An account of the farmers, farm buildings and farming of the depression years of the 1930s, and later as observed by C.J. Lamb, who was born in Sibford Gower in 1924 of a widespread farming family, most of whom were at that time struggling for a precarious living because of the disastrous agricultural policies of a Society to which industrial export and a need for cheap food for industrial workers was the only consideration.
The parishes of Sibford Gower, with Burdrop and Sibford Ferris, are each roughly triangular in shape, together forming a rectangle with the largest area of the Gower lying to the North of the compass and the Ferris largely to the South. The two parishes are each bounded by the infant River Stour to the South and by a tributary of the Sor Brook to the North, with the parishes of Hook Norton as neighbour to the South and Epwell and Shutford to the North.
Sibford Gower’s Western boundary with Brailes, which is also the Oxon Warwickshire County boundary, is formed by a centuries old British road known as Ditchedge, which follows the escarpment from Rollright to Edgehill. Sibford Ferris has as its Eastern boundary with Swalcliffe parts of two small streams running to North and South over the watershed between Severn and Thames, but drawn largely in a more or less straight line, not dictated by any natural feature. The boundary between the two Sibfords, however, is almost completely formed by a tributary to the River Stour and another to the Sor Brook, separated only by a few hundred yards over the watershed at Tyne Hill.
The configuration of the land extends from 400 ft above sea level at Temple Mill Sibford Ferris to 750 ft at Heath Farm Sibford Gower. Sibford Gower will be described commencing from the River Stour to the South following the long spur of ground to Sibford Heath over the watershed to Blenheim Farm and returning on the shorter spur to Sibford Gower Village.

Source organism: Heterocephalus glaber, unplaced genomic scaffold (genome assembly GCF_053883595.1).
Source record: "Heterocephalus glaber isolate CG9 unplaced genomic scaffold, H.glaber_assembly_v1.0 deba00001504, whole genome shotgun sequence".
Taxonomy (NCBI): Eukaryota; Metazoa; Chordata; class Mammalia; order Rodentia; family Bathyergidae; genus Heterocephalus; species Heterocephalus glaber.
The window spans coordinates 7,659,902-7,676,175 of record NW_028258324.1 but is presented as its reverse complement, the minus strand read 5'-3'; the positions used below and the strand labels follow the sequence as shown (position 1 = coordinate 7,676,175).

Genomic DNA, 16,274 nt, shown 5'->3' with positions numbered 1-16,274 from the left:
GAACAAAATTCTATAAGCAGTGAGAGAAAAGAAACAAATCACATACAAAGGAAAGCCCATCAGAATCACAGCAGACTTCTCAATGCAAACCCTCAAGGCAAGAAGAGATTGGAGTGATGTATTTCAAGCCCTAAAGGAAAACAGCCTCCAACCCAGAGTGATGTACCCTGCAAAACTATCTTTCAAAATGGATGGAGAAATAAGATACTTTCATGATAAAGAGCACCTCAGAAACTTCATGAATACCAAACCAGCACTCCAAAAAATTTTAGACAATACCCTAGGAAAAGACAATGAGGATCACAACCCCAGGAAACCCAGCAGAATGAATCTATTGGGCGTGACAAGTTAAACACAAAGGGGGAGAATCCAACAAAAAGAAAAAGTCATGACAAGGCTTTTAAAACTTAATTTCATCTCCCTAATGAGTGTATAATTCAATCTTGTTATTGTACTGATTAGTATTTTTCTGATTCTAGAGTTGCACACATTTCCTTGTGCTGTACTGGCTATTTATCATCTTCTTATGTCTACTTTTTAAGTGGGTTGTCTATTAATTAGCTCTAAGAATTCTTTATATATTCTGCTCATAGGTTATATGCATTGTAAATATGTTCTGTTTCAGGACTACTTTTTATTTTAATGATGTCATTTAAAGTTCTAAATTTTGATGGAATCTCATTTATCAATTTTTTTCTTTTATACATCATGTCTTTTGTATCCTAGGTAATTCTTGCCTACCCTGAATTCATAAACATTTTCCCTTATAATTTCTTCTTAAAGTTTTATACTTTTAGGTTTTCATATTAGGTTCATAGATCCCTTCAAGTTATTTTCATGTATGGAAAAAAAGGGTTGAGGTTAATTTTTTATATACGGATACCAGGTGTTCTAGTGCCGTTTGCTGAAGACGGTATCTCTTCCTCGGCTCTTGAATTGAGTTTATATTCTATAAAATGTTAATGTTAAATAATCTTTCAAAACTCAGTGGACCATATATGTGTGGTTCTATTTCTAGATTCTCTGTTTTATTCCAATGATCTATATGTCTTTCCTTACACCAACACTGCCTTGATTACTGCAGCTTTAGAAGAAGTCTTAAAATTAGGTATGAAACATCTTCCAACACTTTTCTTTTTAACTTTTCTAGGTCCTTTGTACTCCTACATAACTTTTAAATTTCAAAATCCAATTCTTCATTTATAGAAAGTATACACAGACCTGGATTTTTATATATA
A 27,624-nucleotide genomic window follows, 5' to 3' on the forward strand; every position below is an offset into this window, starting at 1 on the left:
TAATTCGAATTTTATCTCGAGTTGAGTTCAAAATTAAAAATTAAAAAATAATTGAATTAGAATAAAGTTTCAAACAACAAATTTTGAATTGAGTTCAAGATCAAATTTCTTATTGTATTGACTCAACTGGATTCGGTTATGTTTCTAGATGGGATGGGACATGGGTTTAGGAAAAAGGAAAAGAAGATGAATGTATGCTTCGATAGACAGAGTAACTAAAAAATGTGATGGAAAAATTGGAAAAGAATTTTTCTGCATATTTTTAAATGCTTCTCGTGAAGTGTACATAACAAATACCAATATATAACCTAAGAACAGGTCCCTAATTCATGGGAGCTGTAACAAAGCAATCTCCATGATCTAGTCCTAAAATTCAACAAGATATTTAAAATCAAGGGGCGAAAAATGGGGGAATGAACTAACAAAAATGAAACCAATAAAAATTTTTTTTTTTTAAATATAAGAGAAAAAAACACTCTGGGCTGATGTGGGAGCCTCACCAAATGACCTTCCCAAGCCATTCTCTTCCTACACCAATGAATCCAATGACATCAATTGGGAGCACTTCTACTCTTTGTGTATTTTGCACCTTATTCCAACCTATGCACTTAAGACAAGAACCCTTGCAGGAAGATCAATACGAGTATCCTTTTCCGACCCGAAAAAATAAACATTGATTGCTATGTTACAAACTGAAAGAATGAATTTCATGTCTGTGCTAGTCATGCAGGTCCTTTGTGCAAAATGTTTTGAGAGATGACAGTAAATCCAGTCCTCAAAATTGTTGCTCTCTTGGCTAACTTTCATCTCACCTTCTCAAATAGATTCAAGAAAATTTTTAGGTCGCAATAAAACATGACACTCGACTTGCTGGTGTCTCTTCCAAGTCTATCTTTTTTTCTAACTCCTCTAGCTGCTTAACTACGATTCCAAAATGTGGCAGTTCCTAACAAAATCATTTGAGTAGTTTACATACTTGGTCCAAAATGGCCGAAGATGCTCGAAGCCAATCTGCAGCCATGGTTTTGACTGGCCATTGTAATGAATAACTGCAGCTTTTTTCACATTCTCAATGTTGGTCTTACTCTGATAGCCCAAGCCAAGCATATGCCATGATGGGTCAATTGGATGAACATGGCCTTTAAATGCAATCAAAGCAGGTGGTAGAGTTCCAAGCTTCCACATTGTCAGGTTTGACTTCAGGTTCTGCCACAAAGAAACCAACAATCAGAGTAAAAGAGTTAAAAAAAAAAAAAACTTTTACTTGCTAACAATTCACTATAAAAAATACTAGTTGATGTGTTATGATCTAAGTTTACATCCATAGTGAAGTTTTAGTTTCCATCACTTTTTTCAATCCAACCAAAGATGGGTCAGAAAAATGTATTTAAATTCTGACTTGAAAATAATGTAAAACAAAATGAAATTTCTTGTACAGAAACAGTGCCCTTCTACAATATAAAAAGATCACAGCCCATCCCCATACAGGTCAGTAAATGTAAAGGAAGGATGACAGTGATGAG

Approximately 30 acres of land, mainly of limestone, Bunkers Hill, Bunkers Ground, Traitorsford Meadow and Lady Bell Hangings, was fanned by Will Tustain, a wealthy bachelor grazier of Milcombe, who also owned Hook Norton Leys Farm adjaceent across the River Stour. Another 30 acres of pasture opposite the Colony brought this man’s local holding to approximately 260 acres, which was run by only one man, George Waterman, who lived in Sibford Gower, walked to and from his work, and by hard work and exposure to the elements was crippled with rheumatism at early middle age and yet continued to carry out his duties.
The standard of farming, of course, was appalling. The land, entirely pasture, was covered with thorn bushes, rushes, thistles, etc, but it was probably one of the few holdings producing more than a bare living. Hook Norton Leys Farm and the Bunkers Hill land had, within the memory of an old friend of mine, Fred K. Dyer, who worked there as a young man, “Been entirely under arable crops except the hangings of the tanks”.
College Barn and New Barn together about 100 acres was farmed by Lewis Poulton, Master Builder of Burdrop, where he also farmed the Park and Burdrop and Wheathills Farms. All these farms, predominantly arable and probably well farmed in the more profitable past, had degenerated by the 1930s to growing crops more remarkable for its content of poppies, moon daisies and couch grass than grain. This holding decreased in the 30s when J. Salmon Pettipher purchased College Barn and Lewis Poulton‘s son, Will, purchased Burdrop Farm.
Haynes Barn Farm was farmed by Joseph Sabin of Temple Mill together with other land near College Barn, approximately 15 acres known as Shaws and Whitemoor. Ryehill Farm of 50 acres was in the occupation of Walter Davies, who after years of hard work was unfortunately to have to admit defeat just before the outbreak of the 1939 war, which would no doubt have enabled him to continue farming.
Stickleys Farm, approximately 35 acres stretching from Sibford Gower to Ryehill, was owned by my mother, who came of a farming family, the Bishops of Whichford, and farmed by my father, who was hard put to provide a living for his wife and f0ur children from this acreage.
He kept a large number of poultry on the farm, was a member of the Scientific Poultry Breeders Association and produced sex linked Rhode island Red and Light Sussex chicks for sale, but unfortunately, in company with many others, the then prevalent diseases of fowl paralysis and Bacterial White Diarrhoea, combined with undue competition from other returned service men to defeat this enterprise. He turned his attention then to part time house thatching, which enabled him to survive until the outbreak of war when he was able to increase his holding of land by renting College Barn and Gautherns Farm, Sibford Ferris, from J.S. Pettipher, who was retiring mainly because he hated to see pasture, however worn out, broken up for arable farming.
(To be continued in a future issue)